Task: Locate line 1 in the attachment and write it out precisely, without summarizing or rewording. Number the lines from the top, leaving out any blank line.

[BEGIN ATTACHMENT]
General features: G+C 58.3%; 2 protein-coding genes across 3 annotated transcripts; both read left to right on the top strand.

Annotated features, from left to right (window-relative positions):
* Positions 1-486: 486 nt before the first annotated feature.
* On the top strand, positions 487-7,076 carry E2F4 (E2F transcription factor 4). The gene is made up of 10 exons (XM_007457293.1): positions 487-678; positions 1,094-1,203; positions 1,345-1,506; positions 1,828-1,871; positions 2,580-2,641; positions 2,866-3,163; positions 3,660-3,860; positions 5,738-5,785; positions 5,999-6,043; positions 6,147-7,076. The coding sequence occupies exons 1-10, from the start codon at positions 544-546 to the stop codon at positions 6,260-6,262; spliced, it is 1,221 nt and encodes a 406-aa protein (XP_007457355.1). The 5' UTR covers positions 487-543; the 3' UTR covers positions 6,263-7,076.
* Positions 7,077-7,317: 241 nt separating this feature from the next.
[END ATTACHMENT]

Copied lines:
General features: G+C 58.3%; 2 protein-coding genes across 3 annotated transcripts; both read left to right on the top strand.